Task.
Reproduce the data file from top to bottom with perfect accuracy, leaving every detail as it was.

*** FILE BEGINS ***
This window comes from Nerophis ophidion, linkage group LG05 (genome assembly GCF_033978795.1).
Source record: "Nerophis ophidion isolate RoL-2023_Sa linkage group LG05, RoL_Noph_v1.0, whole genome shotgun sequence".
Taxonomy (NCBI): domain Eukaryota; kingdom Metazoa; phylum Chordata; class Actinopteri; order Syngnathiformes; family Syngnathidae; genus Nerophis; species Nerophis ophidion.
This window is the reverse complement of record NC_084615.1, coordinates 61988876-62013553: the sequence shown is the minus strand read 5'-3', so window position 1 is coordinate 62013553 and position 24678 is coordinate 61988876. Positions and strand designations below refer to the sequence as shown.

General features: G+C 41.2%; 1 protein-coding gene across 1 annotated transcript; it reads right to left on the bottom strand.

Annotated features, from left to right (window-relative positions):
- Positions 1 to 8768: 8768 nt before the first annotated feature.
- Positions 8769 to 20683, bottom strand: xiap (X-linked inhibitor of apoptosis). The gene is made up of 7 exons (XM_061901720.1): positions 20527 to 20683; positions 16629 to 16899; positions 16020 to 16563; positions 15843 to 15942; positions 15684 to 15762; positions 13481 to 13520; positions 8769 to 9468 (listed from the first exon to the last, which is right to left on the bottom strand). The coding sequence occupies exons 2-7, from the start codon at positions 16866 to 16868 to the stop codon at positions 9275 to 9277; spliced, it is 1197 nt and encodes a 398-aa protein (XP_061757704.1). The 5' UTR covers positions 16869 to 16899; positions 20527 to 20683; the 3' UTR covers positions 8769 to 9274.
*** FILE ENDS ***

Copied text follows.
This window comes from Nerophis ophidion, linkage group LG05 (genome assembly GCF_033978795.1).
Source record: "Nerophis ophidion isolate RoL-2023_Sa linkage group LG05, RoL_Noph_v1.0, whole genome shotgun sequence".
Taxonomy (NCBI): domain Eukaryota; kingdom Metazoa; phylum Chordata; class Actinopteri; order Syngnathiformes; family Syngnathidae; genus Nerophis; species Nerophis ophidion.
This window is the reverse complement of record NC_084615.1, coordinates 61988876-62013553: the sequence shown is the minus strand read 5'-3', so window position 1 is coordinate 62013553 and position 24678 is coordinate 61988876. Positions and strand designations below refer to the sequence as shown.

General features: G+C 41.2%; 1 protein-coding gene across 1 annotated transcript; it reads right to left on the bottom strand.

Annotated features, from left to right (window-relative positions):
- Positions 1 to 8768: 8768 nt before the first annotated feature.
- Positions 8769 to 20683, bottom strand: xiap (X-linked inhibitor of apoptosis). The gene is made up of 7 exons (XM_061901720.1): positions 20527 to 20683; positions 16629 to 16899; positions 16020 to 16563; positions 15843 to 15942; positions 15684 to 15762; positions 13481 to 13520; positions 8769 to 9468 (listed from the first exon to the last, which is right to left on the bottom strand). The coding sequence occupies exons 2-7, from the start codon at positions 16866 to 16868 to the stop codon at positions 9275 to 9277; spliced, it is 1197 nt and encodes a 398-aa protein (XP_061757704.1). The 5' UTR covers positions 16869 to 16899; positions 20527 to 20683; the 3' UTR covers positions 8769 to 9274.